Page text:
Target, the nation’s second largest department store, is still reeling from the recent massive breach of customer information. But that hasn’t stopped the Minnesota-based company from stepping on a second land mine that may ultimately prove more embarrassing, if the pattern continues. According to the Huffington Post and several other news sources, Target was caught last week using a skinny model—who is pregnant—for its plus size Merona clothing line, rather than a plus size model. This is the second time in a year that the retailer has gotten its plump hand stuck in the cookie jar. In April, the company had to apologize for advertising its plus size kimono as “manatee gray".
Target has painstakingly built its brand as the more ethical and socially conscious alternative to Wal-Mart. Its hip product designs and corporate giving programs (well-calibrated to win the affections of the educated suburbanite), have propelled it past K-Mart and Sears. Target’s shoppers are younger, wealthier, and better educated than those of Wal-Mart or K-Mart. But it is still a discount department store without pretensions of competing with Abercrombie & Fitch for the affluent teen-hottie demographic; so it was an unforced error to hire an under-sized fashion model in her second trimester to pose as a plus size woman. (Abercrombie, of course, has had its own corpulence controversy.) Target has made no attempt to justify it. An awkward company statement given to the HuffPost said it was a mistake stemming from “a garment at a photo shoot being mislabeled” and calling it “an unfortunate oversight.” Of course, Target is not the only major American retailer to show a bias against plus-sized women in its marketing. But if Target’s misfires continue, it may learn that its customer base (59% college-educated, 76% women) will find the mark elsewhere. // Michael Adelberg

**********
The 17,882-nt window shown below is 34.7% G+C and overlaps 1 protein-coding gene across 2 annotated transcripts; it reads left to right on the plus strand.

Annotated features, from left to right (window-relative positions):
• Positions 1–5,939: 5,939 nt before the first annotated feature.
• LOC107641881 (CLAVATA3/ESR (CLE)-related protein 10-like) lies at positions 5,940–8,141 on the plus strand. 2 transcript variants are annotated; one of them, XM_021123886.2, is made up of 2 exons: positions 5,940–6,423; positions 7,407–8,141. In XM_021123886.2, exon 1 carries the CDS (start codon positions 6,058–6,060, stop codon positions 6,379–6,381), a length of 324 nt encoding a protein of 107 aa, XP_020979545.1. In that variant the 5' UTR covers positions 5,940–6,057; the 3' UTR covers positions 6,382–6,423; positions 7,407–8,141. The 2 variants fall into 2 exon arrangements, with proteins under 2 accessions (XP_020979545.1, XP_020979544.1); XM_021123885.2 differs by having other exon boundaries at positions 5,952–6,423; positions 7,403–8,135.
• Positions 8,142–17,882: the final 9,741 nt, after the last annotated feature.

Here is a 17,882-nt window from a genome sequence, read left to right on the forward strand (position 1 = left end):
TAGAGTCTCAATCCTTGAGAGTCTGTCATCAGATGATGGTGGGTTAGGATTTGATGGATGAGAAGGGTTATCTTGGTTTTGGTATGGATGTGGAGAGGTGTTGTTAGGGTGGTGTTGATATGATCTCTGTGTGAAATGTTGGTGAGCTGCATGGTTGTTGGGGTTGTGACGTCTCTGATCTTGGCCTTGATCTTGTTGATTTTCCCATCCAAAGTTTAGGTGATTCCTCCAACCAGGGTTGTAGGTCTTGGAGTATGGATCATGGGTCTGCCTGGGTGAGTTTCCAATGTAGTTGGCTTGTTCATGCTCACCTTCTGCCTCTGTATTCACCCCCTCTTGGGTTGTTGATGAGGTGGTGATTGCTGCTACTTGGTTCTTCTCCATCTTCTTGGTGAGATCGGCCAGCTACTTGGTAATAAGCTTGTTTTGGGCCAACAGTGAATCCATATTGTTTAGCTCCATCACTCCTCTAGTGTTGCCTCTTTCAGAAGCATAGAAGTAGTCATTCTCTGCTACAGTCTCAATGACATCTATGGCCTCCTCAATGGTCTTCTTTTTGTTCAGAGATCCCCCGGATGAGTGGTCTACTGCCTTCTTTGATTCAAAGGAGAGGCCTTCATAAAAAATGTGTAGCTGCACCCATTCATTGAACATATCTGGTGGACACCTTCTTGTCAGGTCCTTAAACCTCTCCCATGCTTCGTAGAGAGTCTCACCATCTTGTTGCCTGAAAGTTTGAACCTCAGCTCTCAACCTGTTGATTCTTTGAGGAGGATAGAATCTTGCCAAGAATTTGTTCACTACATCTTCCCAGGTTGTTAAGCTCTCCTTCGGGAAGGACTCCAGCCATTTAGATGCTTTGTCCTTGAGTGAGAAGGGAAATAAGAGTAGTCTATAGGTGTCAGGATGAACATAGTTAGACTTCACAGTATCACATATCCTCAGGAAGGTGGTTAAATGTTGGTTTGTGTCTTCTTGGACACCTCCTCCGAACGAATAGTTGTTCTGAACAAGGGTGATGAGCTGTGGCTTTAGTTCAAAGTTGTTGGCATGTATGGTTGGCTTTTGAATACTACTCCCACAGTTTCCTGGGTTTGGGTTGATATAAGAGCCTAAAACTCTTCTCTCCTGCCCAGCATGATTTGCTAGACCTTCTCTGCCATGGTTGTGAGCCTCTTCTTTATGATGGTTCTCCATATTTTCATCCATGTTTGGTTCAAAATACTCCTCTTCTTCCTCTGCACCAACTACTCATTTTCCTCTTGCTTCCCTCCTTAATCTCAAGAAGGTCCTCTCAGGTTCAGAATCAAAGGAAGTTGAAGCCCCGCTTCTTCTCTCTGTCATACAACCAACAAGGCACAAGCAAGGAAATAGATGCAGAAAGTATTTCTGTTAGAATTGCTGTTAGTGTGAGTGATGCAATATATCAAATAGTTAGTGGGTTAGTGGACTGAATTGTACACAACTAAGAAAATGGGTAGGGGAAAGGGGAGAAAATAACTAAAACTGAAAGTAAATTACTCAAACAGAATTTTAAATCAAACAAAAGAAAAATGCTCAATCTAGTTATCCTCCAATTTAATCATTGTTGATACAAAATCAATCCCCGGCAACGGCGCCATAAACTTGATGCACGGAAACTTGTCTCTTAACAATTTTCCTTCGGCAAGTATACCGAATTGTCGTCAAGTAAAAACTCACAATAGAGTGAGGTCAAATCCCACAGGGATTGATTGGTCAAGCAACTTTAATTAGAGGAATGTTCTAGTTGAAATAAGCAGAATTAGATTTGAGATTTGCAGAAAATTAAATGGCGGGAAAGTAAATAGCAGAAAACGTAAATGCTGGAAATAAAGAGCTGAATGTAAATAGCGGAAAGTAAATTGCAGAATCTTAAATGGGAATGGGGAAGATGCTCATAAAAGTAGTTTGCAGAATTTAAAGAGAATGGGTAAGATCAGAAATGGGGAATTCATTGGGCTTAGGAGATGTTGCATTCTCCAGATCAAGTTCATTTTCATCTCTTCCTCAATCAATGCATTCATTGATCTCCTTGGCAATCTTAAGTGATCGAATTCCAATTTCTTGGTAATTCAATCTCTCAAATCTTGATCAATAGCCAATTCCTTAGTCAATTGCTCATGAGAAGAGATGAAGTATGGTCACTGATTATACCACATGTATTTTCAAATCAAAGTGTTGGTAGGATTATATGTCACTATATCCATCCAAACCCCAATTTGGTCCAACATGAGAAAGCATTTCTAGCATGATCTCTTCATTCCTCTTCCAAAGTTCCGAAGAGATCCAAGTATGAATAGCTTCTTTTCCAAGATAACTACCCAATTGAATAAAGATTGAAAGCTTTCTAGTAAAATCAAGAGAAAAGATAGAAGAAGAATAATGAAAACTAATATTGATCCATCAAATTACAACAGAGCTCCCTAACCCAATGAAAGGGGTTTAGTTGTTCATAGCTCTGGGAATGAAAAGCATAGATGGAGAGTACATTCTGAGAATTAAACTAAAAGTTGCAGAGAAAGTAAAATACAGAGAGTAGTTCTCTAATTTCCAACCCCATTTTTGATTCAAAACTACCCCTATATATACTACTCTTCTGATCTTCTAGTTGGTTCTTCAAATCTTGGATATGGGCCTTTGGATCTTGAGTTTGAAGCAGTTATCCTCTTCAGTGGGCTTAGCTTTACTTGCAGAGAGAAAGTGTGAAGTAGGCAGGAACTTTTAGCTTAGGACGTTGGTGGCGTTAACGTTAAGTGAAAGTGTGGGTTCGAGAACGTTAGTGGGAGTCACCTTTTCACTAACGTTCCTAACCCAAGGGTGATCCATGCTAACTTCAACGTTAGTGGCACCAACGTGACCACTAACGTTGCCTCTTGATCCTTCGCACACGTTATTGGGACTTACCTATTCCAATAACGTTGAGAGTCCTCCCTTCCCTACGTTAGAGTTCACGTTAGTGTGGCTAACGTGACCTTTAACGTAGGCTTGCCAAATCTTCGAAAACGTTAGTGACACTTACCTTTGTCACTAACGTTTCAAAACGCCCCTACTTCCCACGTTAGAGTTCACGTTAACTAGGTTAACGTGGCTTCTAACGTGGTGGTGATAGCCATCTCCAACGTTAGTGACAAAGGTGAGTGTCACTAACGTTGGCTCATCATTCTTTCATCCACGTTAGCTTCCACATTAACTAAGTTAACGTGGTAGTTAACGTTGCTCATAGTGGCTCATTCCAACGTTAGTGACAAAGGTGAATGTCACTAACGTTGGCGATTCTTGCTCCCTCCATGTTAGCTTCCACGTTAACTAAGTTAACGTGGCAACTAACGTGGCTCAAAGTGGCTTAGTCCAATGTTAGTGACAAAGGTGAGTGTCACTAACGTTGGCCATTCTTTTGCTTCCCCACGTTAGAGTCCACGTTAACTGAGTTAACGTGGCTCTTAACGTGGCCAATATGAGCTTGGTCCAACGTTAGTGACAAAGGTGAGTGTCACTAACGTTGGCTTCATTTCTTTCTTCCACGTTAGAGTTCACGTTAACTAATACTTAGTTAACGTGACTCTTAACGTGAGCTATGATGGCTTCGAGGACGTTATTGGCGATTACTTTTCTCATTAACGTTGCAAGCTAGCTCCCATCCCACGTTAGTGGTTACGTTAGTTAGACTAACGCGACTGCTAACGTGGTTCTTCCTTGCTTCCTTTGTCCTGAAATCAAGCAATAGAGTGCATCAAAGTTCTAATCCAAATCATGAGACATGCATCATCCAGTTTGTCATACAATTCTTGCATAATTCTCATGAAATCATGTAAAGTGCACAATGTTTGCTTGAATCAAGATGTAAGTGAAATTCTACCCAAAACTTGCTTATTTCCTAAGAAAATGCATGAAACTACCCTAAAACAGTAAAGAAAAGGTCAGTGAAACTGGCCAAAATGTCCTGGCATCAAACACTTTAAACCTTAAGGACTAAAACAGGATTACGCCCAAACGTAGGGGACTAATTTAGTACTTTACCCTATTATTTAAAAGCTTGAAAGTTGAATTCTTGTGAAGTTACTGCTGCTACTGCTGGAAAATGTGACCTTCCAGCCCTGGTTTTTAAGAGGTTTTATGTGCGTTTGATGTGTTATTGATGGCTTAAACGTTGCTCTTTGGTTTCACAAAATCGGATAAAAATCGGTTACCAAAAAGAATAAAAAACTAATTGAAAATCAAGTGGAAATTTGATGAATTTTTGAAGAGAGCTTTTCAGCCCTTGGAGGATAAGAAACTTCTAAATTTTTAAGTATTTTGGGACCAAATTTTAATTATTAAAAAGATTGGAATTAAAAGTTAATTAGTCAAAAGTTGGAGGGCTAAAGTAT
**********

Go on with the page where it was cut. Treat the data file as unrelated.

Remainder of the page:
(photo: Plus Model Magazine cover, January 2014)
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